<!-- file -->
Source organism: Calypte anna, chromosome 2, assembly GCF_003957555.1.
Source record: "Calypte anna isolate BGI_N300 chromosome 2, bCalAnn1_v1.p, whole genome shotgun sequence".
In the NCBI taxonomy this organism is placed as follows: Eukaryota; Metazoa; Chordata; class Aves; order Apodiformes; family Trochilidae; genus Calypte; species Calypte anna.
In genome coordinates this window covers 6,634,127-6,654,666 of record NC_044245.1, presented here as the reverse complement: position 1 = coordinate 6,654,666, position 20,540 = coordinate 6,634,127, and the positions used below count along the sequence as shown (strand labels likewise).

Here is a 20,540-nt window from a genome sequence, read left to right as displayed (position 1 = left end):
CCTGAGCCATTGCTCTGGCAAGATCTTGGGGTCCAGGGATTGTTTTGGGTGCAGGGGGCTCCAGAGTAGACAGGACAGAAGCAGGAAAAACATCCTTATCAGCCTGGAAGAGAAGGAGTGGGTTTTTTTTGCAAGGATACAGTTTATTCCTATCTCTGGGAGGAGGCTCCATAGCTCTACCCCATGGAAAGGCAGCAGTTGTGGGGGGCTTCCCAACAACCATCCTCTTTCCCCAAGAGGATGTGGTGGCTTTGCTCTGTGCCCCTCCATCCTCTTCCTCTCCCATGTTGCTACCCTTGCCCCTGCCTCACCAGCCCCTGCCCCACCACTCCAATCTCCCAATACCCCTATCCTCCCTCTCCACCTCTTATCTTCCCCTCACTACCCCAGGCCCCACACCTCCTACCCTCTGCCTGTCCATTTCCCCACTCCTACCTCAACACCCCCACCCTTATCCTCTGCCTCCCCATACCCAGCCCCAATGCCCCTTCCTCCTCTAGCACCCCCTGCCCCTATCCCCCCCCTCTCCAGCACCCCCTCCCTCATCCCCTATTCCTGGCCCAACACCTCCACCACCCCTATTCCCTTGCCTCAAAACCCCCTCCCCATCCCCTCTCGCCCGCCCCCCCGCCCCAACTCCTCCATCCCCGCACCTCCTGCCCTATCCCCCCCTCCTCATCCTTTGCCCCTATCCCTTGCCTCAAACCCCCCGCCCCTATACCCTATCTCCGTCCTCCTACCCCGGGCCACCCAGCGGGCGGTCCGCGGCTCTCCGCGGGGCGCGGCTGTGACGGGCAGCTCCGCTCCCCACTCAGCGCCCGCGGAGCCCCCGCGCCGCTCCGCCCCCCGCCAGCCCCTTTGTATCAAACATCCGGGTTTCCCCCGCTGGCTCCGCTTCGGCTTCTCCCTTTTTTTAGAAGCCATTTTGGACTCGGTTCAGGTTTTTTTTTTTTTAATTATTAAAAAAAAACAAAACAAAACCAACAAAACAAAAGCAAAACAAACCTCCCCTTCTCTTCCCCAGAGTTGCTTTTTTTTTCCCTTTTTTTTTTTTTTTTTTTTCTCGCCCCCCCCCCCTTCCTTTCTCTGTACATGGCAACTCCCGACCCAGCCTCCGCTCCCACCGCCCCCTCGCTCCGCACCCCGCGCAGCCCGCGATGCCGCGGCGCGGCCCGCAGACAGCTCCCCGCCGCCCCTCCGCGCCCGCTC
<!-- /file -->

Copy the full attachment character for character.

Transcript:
Source organism: Calypte anna, chromosome 2, assembly GCF_003957555.1.
Source record: "Calypte anna isolate BGI_N300 chromosome 2, bCalAnn1_v1.p, whole genome shotgun sequence".
In the NCBI taxonomy this organism is placed as follows: Eukaryota; Metazoa; Chordata; class Aves; order Apodiformes; family Trochilidae; genus Calypte; species Calypte anna.
In genome coordinates this window covers 6,634,127-6,654,666 of record NC_044245.1, presented here as the reverse complement: position 1 = coordinate 6,654,666, position 20,540 = coordinate 6,634,127, and the positions used below count along the sequence as shown (strand labels likewise).

Here is a 20,540-nt window from a genome sequence, read left to right as displayed (position 1 = left end):
CCTGAGCCATTGCTCTGGCAAGATCTTGGGGTCCAGGGATTGTTTTGGGTGCAGGGGGCTCCAGAGTAGACAGGACAGAAGCAGGAAAAACATCCTTATCAGCCTGGAAGAGAAGGAGTGGGTTTTTTTTGCAAGGATACAGTTTATTCCTATCTCTGGGAGGAGGCTCCATAGCTCTACCCCATGGAAAGGCAGCAGTTGTGGGGGGCTTCCCAACAACCATCCTCTTTCCCCAAGAGGATGTGGTGGCTTTGCTCTGTGCCCCTCCATCCTCTTCCTCTCCCATGTTGCTACCCTTGCCCCTGCCTCACCAGCCCCTGCCCCACCACTCCAATCTCCCAATACCCCTATCCTCCCTCTCCACCTCTTATCTTCCCCTCACTACCCCAGGCCCCACACCTCCTACCCTCTGCCTGTCCATTTCCCCACTCCTACCTCAACACCCCCACCCTTATCCTCTGCCTCCCCATACCCAGCCCCAATGCCCCTTCCTCCTCTAGCACCCCCTGCCCCTATCCCCCCCCTCTCCAGCACCCCCTCCCTCATCCCCTATTCCTGGCCCAACACCTCCACCACCCCTATTCCCTTGCCTCAAAACCCCCTCCCCATCCCCTCTCGCCCGCCCCCCCGCCCCAACTCCTCCATCCCCGCACCTCCTGCCCTATCCCCCCCTCCTCATCCTTTGCCCCTATCCCTTGCCTCAAACCCCCCGCCCCTATACCCTATCTCCGTCCTCCTACCCCGGGCCACCCAGCGGGCGGTCCGCGGCTCTCCGCGGGGCGCGGCTGTGACGGGCAGCTCCGCTCCCCACTCAGCGCCCGCGGAGCCCCCGCGCCGCTCCGCCCCCCGCCAGCCCCTTTGTATCAAACATCCGGGTTTCCCCCGCTGGCTCCGCTTCGGCTTCTCCCTTTTTTTAGAAGCCATTTTGGACTCGGTTCAGGTTTTTTTTTTTTTAATTATTAAAAAAAAACAAAACAAAACCAACAAAACAAAAGCAAAACAAACCTCCCCTTCTCTTCCCCAGAGTTGCTTTTTTTTTCCCTTTTTTTTTTTTTTTTTTTTCTCGCCCCCCCCCCCTTCCTTTCTCTGTACATGGCAACTCCCGACCCAGCCTCCGCTCCCACCGCCCCCTCGCTCCGCACCCCGCGCAGCCCGCGATGCCGCGGCGCGGCCCGCAGACAGCTCCCCGCCGCCCCTCCGCGCCCGCTC